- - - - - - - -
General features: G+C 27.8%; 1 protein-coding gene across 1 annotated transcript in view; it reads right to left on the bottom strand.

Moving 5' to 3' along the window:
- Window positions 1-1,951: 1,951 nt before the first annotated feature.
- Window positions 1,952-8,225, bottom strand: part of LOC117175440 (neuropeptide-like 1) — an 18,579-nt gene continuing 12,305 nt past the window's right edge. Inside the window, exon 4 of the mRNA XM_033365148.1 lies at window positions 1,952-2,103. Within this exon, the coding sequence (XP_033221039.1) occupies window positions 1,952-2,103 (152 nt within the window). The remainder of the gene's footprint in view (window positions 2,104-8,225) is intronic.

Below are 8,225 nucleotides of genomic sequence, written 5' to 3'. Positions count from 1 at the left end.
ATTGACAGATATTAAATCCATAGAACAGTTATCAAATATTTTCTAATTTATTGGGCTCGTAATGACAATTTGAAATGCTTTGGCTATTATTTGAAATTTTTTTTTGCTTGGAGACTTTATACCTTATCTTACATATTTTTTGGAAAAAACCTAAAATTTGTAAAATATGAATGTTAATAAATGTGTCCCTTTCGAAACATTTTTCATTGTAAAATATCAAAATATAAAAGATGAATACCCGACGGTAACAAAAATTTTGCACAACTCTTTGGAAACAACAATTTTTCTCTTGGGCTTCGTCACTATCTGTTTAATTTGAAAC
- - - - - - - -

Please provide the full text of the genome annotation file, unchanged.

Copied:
General features: G+C 27.8%; 1 protein-coding gene across 1 annotated transcript in view; it reads right to left on the bottom strand.

Moving 5' to 3' along the window:
- Window positions 1-1,951: 1,951 nt before the first annotated feature.
- Window positions 1,952-8,225, bottom strand: part of LOC117175440 (neuropeptide-like 1) — an 18,579-nt gene continuing 12,305 nt past the window's right edge. Inside the window, exon 4 of the mRNA XM_033365148.1 lies at window positions 1,952-2,103. Within this exon, the coding sequence (XP_033221039.1) occupies window positions 1,952-2,103 (152 nt within the window). The remainder of the gene's footprint in view (window positions 2,104-8,225) is intronic.

Below are 8,225 nucleotides of genomic sequence, written 5' to 3'. Positions count from 1 at the left end.
ATTGACAGATATTAAATCCATAGAACAGTTATCAAATATTTTCTAATTTATTGGGCTCGTAATGACAATTTGAAATGCTTTGGCTATTATTTGAAATTTTTTTTTGCTTGGAGACTTTATACCTTATCTTACATATTTTTTGGAAAAAACCTAAAATTTGTAAAATATGAATGTTAATAAATGTGTCCCTTTCGAAACATTTTTCATTGTAAAATATCAAAATATAAAAGATGAATACCCGACGGTAACAAAAATTTTGCACAACTCTTTGGAAACAACAATTTTTCTCTTGGGCTTCGTCACTATCTGTTTAATTTGAAAC